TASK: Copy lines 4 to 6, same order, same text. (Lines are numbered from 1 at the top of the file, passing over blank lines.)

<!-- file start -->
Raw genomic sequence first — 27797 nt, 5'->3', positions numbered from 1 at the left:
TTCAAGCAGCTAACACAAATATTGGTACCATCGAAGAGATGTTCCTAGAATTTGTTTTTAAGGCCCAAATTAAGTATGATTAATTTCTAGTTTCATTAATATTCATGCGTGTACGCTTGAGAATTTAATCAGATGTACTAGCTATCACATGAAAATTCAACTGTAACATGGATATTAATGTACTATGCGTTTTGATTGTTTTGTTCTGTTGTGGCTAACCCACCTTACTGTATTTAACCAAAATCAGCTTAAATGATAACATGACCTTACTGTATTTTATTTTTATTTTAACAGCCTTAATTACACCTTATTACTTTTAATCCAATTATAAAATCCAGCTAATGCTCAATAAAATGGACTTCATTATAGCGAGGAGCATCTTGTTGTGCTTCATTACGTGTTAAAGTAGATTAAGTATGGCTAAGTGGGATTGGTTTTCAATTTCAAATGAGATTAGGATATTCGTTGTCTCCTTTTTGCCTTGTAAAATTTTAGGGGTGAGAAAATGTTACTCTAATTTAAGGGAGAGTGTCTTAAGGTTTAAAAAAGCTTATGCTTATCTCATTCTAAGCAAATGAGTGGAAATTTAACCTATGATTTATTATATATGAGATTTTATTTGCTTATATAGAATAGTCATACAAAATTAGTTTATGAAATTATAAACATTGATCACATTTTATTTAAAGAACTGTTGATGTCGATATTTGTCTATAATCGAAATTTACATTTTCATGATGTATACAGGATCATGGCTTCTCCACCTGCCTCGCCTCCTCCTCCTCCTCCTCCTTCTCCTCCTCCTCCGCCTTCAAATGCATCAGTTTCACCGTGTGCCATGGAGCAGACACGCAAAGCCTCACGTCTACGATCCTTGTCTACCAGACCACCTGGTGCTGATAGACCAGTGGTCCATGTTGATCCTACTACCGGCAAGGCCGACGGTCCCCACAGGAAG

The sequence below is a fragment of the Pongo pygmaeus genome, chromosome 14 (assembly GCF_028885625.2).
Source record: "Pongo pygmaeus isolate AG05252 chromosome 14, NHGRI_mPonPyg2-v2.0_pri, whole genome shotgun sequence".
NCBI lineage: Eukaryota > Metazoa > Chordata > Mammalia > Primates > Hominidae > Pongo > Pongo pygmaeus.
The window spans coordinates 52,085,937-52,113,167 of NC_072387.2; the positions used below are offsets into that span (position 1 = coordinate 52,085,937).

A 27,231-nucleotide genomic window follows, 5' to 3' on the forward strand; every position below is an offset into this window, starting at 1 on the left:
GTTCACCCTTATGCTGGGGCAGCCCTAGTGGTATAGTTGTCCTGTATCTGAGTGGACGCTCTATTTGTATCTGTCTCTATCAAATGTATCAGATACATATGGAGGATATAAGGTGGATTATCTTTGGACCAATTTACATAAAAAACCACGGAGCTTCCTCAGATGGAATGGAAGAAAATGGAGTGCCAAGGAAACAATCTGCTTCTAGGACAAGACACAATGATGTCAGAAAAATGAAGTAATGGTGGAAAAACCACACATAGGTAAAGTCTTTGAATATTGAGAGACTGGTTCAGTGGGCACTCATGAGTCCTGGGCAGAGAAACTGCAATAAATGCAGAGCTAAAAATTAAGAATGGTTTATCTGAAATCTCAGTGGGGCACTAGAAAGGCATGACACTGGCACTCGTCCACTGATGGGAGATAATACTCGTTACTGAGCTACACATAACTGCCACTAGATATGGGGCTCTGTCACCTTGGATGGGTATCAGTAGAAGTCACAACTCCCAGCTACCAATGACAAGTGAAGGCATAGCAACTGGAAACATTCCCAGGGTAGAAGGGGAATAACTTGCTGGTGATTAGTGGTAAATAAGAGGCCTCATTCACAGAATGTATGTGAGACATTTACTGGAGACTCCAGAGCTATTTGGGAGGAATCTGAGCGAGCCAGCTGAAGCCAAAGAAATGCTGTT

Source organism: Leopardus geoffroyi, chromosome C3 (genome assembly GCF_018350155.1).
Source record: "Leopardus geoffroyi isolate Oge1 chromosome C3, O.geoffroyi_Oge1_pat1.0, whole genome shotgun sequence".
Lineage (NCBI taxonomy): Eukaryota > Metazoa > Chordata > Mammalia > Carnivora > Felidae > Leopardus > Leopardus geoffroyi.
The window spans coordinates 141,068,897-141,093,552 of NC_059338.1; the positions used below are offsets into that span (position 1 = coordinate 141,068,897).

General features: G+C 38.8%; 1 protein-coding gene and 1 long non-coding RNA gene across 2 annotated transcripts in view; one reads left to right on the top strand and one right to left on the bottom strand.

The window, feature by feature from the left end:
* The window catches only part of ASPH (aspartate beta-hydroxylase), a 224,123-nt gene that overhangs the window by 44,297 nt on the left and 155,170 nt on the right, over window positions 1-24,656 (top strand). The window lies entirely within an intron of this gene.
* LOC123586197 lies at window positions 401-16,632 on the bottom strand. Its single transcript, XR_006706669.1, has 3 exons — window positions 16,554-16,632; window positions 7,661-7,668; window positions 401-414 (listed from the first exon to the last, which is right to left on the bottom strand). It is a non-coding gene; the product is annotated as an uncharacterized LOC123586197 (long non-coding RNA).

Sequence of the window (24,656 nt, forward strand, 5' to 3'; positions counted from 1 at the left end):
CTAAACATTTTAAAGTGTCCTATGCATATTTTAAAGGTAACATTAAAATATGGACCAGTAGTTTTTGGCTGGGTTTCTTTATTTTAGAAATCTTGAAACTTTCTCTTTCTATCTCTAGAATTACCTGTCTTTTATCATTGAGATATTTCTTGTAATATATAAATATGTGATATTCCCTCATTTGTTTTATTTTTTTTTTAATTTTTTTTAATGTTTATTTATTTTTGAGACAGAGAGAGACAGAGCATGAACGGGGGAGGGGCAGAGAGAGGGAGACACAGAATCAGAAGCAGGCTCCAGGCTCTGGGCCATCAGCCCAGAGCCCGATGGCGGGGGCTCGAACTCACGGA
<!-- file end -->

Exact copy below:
Source record: "Pongo pygmaeus isolate AG05252 chromosome 14, NHGRI_mPonPyg2-v2.0_pri, whole genome shotgun sequence".
NCBI lineage: Eukaryota > Metazoa > Chordata > Mammalia > Primates > Hominidae > Pongo > Pongo pygmaeus.
The window spans coordinates 52,085,937-52,113,167 of NC_072387.2; the positions used below are offsets into that span (position 1 = coordinate 52,085,937).